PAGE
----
Women and the Evolution of World Politics

Courtesy Reuters


In the world's largest captive chimp colony at the Burger's Zoo in Arnhem, Netherlands, a struggle worthy of Machiavelli unfolded during the late 1970s. As described by primatologist Frans de Waal, the aging alpha male of the colony, Yeroen, was gradually unseated from his position of power by a younger male, Luit. Luit could not have done this on the basis of his own physical strength, but had to enter into an alliance with Nikkie, a still younger male. No sooner was Luit on top, however, than Nikkie turned on him and formed a coalition with the deposed leader to achieve dominance himself. Luit remained in the background as a threat to his rule, so one day he was murdered by Nikkie and Yeroen, his toes and testicles littering the floor of the cage.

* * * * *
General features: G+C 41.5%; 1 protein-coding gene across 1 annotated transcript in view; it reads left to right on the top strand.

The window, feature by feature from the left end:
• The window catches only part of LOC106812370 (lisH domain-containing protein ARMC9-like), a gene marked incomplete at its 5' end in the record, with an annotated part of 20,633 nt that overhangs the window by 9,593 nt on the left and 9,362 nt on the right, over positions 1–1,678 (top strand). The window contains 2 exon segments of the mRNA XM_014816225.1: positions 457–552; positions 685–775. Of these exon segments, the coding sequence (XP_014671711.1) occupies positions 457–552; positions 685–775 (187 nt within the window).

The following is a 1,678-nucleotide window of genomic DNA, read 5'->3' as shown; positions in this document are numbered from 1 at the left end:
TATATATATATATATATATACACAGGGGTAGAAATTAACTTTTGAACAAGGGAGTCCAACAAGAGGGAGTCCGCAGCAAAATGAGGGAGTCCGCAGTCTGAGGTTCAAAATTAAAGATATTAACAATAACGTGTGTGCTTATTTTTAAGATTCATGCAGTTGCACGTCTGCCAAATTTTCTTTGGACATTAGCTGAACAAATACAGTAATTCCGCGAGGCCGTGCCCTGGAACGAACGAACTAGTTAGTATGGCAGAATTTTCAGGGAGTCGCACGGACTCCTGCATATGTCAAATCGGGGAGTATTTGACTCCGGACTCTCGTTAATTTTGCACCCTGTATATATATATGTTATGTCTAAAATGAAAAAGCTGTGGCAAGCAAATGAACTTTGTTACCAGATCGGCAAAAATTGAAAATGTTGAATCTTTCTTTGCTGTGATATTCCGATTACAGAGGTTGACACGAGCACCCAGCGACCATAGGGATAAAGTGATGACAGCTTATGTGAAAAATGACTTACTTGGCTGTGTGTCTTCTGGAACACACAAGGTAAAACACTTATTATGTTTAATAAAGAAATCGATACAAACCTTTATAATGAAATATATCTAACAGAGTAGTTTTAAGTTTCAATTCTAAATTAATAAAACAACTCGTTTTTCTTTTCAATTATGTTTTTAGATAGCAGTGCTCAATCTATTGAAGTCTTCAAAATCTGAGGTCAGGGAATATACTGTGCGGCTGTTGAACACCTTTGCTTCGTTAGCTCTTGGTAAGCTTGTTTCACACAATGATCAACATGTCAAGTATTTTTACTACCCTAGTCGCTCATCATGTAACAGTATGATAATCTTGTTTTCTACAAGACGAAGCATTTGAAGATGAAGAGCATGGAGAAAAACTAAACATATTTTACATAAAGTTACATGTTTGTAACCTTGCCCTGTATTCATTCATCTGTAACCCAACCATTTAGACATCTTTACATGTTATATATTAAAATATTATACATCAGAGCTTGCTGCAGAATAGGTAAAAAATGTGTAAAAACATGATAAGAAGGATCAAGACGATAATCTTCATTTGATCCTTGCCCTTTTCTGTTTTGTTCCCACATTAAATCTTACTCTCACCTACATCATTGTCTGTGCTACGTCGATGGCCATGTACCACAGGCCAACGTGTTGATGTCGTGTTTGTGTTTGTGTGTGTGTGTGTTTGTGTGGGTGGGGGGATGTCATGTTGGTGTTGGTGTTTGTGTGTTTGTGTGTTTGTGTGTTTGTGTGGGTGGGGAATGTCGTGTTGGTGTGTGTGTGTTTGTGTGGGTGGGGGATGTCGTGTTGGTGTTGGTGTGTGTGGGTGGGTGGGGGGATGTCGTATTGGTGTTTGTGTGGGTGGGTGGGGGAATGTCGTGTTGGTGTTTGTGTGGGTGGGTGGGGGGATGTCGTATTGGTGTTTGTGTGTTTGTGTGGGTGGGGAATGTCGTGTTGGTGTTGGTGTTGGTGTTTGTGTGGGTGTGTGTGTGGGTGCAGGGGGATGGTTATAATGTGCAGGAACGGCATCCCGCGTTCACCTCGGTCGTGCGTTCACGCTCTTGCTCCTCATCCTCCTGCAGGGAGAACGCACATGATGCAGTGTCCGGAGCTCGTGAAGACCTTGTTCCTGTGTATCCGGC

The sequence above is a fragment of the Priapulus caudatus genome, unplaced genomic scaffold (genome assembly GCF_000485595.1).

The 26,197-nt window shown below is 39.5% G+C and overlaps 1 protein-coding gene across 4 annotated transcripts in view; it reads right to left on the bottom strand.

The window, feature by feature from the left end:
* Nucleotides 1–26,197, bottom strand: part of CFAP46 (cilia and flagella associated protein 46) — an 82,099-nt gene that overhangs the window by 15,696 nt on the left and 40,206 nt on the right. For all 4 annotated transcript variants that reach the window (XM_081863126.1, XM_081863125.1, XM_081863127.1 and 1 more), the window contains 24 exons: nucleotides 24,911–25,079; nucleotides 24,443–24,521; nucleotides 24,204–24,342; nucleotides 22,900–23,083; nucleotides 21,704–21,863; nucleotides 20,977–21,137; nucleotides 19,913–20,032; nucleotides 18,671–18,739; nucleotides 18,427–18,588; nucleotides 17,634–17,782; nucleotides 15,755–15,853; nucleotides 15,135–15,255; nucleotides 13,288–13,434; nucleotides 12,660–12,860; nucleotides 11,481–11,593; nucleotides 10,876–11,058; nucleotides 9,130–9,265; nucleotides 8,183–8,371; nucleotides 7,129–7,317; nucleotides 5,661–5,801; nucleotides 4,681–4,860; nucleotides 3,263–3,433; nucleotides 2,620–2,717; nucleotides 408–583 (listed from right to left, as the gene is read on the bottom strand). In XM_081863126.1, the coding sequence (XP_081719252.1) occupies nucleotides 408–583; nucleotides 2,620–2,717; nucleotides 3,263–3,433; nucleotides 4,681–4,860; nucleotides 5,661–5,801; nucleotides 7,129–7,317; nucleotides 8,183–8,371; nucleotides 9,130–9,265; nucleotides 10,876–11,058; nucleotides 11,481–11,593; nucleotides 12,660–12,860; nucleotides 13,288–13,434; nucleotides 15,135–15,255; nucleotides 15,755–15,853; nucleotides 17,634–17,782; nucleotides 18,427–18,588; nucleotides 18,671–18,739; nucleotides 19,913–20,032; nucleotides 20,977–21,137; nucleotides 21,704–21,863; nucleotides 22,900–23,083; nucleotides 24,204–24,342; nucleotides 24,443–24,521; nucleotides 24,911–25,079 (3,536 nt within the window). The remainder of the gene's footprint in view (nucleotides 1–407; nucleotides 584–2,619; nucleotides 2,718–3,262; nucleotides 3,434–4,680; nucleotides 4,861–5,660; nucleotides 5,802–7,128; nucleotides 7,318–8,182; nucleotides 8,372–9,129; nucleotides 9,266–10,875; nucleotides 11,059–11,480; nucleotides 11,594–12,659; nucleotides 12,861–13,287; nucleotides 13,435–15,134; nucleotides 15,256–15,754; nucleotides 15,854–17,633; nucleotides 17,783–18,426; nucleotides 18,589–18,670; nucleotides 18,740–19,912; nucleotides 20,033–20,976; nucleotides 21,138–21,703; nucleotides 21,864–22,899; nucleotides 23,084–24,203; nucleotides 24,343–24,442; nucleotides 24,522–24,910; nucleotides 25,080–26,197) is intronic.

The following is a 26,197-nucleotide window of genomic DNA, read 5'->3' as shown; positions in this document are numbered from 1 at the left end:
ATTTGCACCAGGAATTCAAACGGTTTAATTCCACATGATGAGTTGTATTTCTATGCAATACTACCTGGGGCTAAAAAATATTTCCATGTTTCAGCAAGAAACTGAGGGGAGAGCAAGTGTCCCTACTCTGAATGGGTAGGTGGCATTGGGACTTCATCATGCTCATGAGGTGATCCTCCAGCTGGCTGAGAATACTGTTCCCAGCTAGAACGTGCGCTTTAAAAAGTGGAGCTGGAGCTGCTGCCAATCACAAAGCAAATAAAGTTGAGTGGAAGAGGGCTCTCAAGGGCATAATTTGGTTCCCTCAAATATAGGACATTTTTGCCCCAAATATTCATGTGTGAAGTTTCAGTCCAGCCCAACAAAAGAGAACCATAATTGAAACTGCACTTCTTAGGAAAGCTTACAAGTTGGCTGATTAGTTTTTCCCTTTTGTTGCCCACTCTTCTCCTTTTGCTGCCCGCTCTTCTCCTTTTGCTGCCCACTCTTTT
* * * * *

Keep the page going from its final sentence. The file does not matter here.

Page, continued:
Jane Goodall became famous studying a group of about 30 chimps at the Gombe National Park in Tanzania in the 1960s, a group she found on the whole to be peaceful. In the 1970s, this group broke up into what could only be described as two rival gangs in the northern and southern parts of the range. The biological anthropologist Richard Wrangham with Dale Peterson in their 1996 book Demonic Males describes what happened next. Parties of four or five males from the northern group would go out, not simply defending their range, but often penetrating into the rival group's territory to pick off individuals caught alone or unprepared. The murders were often grisly, and they were celebrated by the attackers with hooting and feverish excitement. All the males and several of the females in the southern group were eventually killed, and the remaining females forced to join the northern group. The northern Gombe chimps had done, in effect, what Rome did to Carthage in 146 B.C.: extinguished its rival without a trace.

There are several notable aspects to these stories of chimp behavior. First, the violence. Violence within the same species is rare in the animal

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